Dennis S. Allen & Human Rights Without Frontiers

Op-ed: Remobilization in the Donbas: Wider implications of the Nagorno-Karabakh conflict

On November 10, 2020, the month-long conflict between Armenia and Azerbaijan over Nagorno-Karabakh reached its apparent conclusion. However, the effects of this short engagement are not over and are being felt well beyond the borders of either country. The Azeri experience of reclaiming territory once considered lost to separatism has strongly resonated in Ukraine, a country that has struggled to contend with its own separatist movements since 2014 when pro-Russian militants established two unrecognized states in the Donbas region.[1]

In early 2015, the conflict in Ukraine degenerated into a protracted stalemate along a demarcation line, referred to as the anti-terrorist operation zone. From that point forward, the Donbas War began a transition from a hot conflict into something that increasingly resembles the “frozen conflicts” long considered a trademark of the post-Soviet space. Not unlike the dispute over Nagorno-Karabakh, the Donbas War has been well characterized by outside involvement, cease-fires that experience frequent lapses, and, on occasion, the complete collapse of peace talks.[2]​ ​We are now seeing that recent events are threatening to plunge the current “frozen conflict” in Ukraine back into an active “hot conflict.” On each side, media and military experts have observed sharp increases in the preparations being made for war, possibly jeopardizing the already fragile truce set in place on July 27, 2020.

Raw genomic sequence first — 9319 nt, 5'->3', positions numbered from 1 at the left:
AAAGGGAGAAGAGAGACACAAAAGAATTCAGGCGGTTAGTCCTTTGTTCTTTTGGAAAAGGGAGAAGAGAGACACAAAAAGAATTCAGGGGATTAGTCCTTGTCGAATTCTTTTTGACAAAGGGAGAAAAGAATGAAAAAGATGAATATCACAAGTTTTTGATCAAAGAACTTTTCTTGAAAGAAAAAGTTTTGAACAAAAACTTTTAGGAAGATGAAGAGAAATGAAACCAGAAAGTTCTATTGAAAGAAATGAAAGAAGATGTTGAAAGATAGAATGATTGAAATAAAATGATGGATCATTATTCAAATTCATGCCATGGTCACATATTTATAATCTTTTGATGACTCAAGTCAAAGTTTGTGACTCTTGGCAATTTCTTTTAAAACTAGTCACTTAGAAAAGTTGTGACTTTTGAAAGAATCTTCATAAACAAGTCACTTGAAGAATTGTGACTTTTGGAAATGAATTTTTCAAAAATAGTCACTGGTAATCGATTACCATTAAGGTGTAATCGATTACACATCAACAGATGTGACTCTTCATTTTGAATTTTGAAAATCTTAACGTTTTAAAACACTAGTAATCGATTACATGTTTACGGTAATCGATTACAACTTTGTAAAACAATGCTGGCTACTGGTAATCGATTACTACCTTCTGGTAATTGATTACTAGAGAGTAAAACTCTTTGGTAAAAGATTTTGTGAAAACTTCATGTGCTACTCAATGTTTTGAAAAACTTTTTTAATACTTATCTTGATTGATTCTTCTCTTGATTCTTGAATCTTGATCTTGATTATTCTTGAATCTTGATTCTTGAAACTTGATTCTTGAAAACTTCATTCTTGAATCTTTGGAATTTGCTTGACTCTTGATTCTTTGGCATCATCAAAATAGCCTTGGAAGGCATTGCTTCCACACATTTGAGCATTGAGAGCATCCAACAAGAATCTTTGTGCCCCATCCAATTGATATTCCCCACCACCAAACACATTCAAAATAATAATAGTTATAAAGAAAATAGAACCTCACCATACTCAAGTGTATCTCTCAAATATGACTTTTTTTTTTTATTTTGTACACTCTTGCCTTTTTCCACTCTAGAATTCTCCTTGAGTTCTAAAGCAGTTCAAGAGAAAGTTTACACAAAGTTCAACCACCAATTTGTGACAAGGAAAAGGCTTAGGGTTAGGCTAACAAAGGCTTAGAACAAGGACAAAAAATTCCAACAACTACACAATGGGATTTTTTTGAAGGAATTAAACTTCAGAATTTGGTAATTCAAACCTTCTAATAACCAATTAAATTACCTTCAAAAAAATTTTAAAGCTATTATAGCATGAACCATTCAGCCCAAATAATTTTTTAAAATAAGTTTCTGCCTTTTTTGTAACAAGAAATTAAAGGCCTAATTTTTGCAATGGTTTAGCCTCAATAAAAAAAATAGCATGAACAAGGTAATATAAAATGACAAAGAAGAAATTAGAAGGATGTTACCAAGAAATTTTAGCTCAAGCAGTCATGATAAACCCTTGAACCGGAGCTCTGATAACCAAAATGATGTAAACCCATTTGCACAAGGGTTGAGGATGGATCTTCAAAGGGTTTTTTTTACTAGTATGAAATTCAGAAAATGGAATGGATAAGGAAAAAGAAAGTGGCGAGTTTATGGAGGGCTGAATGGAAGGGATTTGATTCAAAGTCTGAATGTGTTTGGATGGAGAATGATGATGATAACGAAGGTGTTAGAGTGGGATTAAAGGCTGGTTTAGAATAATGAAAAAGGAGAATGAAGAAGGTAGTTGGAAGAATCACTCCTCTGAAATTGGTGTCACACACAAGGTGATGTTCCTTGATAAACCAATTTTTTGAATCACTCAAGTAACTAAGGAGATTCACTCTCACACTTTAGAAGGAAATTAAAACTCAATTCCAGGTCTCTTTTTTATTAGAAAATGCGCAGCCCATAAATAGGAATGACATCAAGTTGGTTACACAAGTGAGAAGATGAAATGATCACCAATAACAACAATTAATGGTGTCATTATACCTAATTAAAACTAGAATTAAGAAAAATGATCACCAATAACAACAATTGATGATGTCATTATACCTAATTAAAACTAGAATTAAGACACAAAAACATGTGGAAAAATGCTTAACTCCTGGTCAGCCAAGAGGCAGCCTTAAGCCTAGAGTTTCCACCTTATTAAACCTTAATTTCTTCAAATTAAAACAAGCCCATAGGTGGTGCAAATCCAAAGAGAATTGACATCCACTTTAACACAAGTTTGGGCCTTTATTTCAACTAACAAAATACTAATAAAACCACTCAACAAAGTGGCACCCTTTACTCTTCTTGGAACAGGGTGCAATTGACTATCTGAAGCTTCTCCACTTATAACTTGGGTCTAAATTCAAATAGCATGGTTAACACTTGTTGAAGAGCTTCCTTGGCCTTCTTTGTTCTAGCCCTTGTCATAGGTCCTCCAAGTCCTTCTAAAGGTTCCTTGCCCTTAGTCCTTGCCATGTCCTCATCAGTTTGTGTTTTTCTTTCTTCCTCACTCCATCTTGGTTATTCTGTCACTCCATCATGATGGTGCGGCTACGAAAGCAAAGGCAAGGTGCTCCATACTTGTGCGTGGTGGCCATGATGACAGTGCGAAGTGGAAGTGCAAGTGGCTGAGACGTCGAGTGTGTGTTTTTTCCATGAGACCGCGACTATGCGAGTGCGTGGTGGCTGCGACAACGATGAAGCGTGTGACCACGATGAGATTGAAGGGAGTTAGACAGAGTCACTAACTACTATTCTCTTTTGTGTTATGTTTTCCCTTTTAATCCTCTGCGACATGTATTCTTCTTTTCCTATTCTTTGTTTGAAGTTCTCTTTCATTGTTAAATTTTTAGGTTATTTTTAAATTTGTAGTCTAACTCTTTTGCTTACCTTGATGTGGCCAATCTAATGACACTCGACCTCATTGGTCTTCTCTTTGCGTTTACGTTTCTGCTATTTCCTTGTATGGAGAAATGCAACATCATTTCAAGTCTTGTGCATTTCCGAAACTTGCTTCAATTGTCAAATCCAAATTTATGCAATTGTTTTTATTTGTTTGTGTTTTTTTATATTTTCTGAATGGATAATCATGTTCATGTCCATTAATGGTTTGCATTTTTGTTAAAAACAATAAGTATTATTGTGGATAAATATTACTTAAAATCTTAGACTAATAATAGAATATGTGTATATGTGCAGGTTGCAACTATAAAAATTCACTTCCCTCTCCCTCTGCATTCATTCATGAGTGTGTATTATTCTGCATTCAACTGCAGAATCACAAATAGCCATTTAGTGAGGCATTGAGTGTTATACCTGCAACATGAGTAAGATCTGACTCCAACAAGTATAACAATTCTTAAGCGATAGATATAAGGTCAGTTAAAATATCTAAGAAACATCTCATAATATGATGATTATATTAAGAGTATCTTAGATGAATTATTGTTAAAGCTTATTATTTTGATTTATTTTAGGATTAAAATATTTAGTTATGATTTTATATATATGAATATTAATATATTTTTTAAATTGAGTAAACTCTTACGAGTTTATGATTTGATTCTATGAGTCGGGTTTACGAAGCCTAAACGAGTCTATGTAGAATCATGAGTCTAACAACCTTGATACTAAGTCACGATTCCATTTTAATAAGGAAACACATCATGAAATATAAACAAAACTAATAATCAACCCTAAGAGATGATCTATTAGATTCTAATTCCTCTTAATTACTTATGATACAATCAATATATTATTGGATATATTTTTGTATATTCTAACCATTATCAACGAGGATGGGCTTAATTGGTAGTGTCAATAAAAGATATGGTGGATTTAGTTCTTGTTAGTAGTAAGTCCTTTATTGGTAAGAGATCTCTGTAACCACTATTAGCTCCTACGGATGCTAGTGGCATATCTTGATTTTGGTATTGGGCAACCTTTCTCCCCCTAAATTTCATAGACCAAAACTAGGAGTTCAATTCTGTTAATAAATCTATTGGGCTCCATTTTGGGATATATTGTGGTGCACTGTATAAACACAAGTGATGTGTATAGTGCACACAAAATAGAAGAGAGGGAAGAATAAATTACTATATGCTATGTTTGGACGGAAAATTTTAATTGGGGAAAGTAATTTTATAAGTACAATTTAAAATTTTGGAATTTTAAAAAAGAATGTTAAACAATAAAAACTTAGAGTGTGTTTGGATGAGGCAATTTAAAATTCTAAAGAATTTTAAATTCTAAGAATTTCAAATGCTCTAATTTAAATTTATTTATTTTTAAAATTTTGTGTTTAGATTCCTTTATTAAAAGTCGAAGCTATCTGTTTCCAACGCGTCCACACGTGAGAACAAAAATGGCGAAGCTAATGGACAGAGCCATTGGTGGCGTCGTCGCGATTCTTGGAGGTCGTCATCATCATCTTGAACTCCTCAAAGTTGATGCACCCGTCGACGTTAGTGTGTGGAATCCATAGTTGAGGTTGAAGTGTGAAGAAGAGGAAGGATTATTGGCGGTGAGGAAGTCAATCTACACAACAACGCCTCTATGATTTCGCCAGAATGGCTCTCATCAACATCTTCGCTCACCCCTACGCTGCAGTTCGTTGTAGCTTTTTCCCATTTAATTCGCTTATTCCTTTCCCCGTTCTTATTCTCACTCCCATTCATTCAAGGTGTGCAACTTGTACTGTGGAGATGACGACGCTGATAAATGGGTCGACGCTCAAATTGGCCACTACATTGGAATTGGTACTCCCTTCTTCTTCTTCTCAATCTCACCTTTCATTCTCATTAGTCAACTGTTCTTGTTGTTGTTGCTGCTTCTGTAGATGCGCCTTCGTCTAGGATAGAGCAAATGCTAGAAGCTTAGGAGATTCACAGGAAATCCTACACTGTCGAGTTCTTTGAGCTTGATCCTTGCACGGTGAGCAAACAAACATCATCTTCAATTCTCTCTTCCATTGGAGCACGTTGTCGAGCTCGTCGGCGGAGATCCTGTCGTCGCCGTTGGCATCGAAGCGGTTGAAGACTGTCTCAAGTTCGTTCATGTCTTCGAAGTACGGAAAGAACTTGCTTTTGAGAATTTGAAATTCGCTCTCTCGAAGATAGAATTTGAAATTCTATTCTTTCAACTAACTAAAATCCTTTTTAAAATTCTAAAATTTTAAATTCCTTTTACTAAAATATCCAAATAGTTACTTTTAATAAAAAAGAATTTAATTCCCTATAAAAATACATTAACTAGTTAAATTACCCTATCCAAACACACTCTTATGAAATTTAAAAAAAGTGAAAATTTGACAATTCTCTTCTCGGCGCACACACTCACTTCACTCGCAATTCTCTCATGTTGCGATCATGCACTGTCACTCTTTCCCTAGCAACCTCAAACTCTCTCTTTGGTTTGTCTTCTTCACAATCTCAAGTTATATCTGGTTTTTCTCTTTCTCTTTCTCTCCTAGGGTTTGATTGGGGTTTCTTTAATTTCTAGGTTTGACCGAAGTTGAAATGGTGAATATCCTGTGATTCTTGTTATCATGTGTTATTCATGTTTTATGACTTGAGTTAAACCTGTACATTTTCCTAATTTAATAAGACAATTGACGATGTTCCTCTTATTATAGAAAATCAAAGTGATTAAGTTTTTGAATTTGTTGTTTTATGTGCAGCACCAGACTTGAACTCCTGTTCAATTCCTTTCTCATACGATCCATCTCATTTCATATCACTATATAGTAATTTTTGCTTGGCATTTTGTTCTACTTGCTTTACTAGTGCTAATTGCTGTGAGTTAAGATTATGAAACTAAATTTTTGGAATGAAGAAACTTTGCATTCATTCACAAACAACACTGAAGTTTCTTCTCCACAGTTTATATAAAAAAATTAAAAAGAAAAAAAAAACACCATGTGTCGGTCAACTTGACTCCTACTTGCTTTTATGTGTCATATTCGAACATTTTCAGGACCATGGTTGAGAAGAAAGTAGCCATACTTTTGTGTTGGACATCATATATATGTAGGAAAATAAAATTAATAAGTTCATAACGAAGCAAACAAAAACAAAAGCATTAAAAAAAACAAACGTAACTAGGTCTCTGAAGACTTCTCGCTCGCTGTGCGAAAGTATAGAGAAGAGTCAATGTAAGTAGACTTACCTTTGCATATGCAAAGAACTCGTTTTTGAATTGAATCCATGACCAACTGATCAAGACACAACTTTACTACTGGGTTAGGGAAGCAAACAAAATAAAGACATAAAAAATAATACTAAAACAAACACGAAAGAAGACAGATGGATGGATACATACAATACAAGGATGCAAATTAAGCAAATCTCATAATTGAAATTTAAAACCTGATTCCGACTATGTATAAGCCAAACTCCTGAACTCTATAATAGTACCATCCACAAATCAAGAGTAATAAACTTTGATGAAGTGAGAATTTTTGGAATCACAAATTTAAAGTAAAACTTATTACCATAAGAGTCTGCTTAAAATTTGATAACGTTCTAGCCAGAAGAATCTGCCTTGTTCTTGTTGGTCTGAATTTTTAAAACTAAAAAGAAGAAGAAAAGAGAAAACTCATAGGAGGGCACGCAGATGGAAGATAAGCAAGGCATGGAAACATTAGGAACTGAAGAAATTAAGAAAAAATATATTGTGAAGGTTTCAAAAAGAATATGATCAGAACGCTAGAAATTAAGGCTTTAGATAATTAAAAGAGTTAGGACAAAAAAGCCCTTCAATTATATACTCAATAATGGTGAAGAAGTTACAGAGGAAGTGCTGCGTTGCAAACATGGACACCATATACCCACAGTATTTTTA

It appears that while both sides are preparing for future military engagements, the reasoning behind why they are pursuing these military policies may differ. It is common practice in the separatist-held territories to hold training exercises each year to assess their preparedness for a possible military escalation. In years past, these training exercises have received the participation of approximately 30,000 able-bodied individuals, demonstrating the separatist's capacity to field a sizable force. It should be noted, however, that many participants were individuals brought in against their will. Conscripts are formally registered with the Donbas People's Militia and then assigned to military units to carry out control measures where needed. Yet, the last training exercise where these types of numbers were achieved occurred in 2017. Since then, military analysts have observed that the numbers are steadily decreasing year after year, exposing critical inadequacies in the separatist's ability to deploy a sufficient defensive force if conflict were to reignite.[3]